Born in the coastal city of Cotonou, Ivie Akinwumi grew up among the tides. Her inspiration stems from the strength and power of women, specifically women of African descent, and their deep connection to water. In this segment, Ivie shares what her experience has been like as an artist and inspires us all to nurture our connections to nature and the sea.
TELL US A LITTLE BIT ABOUT YOURSELF …
Well hello! I’m Ivie (pronounced “eve-yay”), an illustrator currently based in Rouen, France. I am Nigerian, and I grew up in Cotonou, a coastal city in the Republic of Benin. I guess this explains my love for water and all things coastal.
WHAT HAS YOUR ART JOURNEY BEEN LIKE?
I first remember falling in love with drawing when I was 5. My mother placed me on her lap, put a pencil in my tiny hands, and slowly guided my gestures on a smooth, white sheet of paper. Moments later, I had drawn my very first fashion model. And just like that, I was hooked!
I enjoyed it so much, I wanted it to be central to my life.
After my bachelor’s degree, I packed my sketch pads, heels, and motivation - moving to France to study in the hopes of becoming a fashion designer. After an art foundation year and a master’s in Fashion Creation, I drew further and further away from the kind of creative venture I had hoped for with every job I got. On top of that, drawing had completely taken a backseat in my life. It would take me another 4 years until I finally had had enough.
Then it was out with my pointed heels and in with sharp pencils as I took up drawing again. Like always, the more I drew, the more empowered I felt and the stronger my desire to fully pursue this means of self-expression. It was as if every time I returned to this artistic space, I was reminded of who I was - or at least what I truly enjoyed.
Due to these “artistic hiatuses,” I sometimes struggled with my level of competency- I wanted to be better at it. It took me a while to understand that there is no such thing as perfect art and that the ‘what’ and ‘how’ I was drawing were merely a reflection of my lived experience.
Now, I’m currently enjoying the different types of rides that come with being on a journey. The more I have embraced it, the happier and more centered I have felt.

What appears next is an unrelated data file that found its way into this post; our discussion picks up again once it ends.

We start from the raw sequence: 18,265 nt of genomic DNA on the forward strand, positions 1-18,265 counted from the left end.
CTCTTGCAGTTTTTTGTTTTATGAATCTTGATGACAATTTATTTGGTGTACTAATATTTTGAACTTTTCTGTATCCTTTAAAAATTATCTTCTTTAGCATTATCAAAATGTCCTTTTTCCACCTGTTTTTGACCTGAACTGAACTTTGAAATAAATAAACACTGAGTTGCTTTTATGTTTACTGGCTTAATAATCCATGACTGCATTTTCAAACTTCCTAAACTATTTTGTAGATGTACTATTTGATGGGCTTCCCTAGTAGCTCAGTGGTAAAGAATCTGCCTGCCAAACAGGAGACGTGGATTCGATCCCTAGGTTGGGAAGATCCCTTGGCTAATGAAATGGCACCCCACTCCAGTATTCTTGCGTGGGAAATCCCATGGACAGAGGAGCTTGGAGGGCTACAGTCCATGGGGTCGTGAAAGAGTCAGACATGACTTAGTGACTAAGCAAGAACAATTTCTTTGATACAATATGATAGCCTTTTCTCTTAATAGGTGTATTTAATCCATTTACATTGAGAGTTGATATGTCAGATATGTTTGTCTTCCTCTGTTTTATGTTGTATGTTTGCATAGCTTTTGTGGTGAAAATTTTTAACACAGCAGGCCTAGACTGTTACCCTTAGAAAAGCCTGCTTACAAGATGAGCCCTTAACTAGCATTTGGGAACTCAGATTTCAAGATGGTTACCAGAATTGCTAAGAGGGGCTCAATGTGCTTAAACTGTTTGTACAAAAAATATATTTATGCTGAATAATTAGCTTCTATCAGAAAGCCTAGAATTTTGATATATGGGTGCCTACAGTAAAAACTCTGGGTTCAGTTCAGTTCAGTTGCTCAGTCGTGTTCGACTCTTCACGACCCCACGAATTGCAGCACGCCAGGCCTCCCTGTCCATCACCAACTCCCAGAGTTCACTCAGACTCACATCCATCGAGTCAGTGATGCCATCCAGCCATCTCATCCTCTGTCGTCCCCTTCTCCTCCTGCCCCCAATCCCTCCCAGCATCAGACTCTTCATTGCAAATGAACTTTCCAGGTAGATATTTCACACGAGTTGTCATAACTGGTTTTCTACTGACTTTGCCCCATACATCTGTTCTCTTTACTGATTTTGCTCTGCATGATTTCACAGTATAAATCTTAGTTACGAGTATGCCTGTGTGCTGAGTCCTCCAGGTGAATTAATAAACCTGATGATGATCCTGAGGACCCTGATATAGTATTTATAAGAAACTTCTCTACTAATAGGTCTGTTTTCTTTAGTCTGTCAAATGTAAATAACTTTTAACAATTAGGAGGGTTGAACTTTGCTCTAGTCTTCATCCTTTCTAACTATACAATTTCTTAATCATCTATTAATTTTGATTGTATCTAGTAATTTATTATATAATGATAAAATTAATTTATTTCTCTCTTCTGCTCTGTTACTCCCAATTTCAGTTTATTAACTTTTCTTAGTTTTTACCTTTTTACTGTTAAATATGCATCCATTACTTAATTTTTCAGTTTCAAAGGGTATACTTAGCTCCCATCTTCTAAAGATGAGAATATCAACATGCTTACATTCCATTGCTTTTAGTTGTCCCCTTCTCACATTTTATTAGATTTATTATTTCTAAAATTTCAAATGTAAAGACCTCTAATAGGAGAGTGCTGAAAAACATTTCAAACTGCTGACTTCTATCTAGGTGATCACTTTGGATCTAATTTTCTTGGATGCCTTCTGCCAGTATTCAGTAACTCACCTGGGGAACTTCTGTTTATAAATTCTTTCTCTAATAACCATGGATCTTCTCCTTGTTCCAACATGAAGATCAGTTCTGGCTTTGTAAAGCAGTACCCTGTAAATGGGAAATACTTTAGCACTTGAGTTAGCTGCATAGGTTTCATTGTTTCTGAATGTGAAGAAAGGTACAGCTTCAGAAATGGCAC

WHAT HAS SHAPED YOU INTO WHO YOU ARE TODAY?
Even though I believe I am still being shaped every day, my early childhood years were instrumental in forming my palette. I was a Nigerian kid who grew up in a multicultural expatriate community in a French-speaking country. My parents were very open with us children and engaged us in a host of activities. I was introduced to a diverse set of cultures, languages, and interests quite early. This created quite the appetite for curiosity and adventure that I still possess today.
WHAT INSPIRES YOU/YOUR ART? (IF YOU CAN, DESCRIBE A REAL-LIFE SITUATION THAT INSPIRED YOU)
I am a visual person; I absolutely love people watching and living in my head quite a lot - daydreaming is my superpower. This was particularly useful during lockdowns and my limited access to the seasides. There were a lot of imaginary fruits that I plucked from my personal experience or conjured up entirely. Instagram is also a powerful medium from which I am able to get inspiration in times when I can’t get outdoors.
At present, I’m deeply inspired by women, particularly of African descent, who embrace and nurture their connection with water.
Much can be said about a woman who is able to submerge all voices of fear or judgment, which are sadly quite prevalent in several African communities, and embrace any body of water, claiming it as hers. She is free. And don’t get me started on the woman who rides waves. Now, that is another marvel to behold. Imagine joyously mounting the very thing you and many others are taught to fear.
My work celebrates these women, and I also hope to encourage those who are still reluctant about exploring this side of themselves. Sometimes we don’t know what’s possible until we see it.
HOW DO YOU USUALLY WORK ON PIECES? ANY SPECIFIC RITUALS?
Film scores or piano songs are my go-to when I create. No words, just pure melody - usually very melancholic, it helps me stay focused.
WHAT’S THE BIGGEST CHALLENGE YOU FACE AS AN ARTIST/ENTREPRENEUR?
The multitasking that comes with being an entrepreneur could be dizzying without a proper structure in place. I am working on it.
WHAT IS THE BEST PIECE OF ADVICE YOU’VE EVER BEEN GIVEN?
“A boat safely anchored to the deck isn’t doing what it was built for, so do what you were made for, girl!” Wise words from my dad every time he thinks I’m chickening out of pursuing my dreams.
WHERE’S YOUR FAVORITE SURF SPOT?
At the moment, it’s Lacanau, but I hope to be able to discover more places. I’m still pretty new to surfing, so I haven’t explored enough areas to have a favourite spot.
LONGBOARD OR SHORTBOARD? WHY?
It would have to be longboards. They look so much more expressive and graceful - kind of like each person gets to dance with the ocean in their own way.
ONE THING ON YOUR « BUCKET LIST »?
I tend to be impulsive, so I would just do what I have in mind. Two things that I haven’t gotten to doing yet, though, are scuba and freediving.
I really love to sing! Did quite a bit of on-stage performances as a kid but much less in my adulthood. Starting to reconnect with this side of me again, and I am loving it!
YOUR FAVORITE QUOTE?
“Life isn’t waiting for the storm to pass; it’s about learning to dance in the rain” - Seneca.
ANYTHING ELSE YOU WOULD LIKE TO ADD:
Thank you for this wonderful opportunity to tell my story on your platform. I am such a fan of the work you are doing and the beautiful space you’ve created!
SUPPORT IVIE'S ART JOURNEY: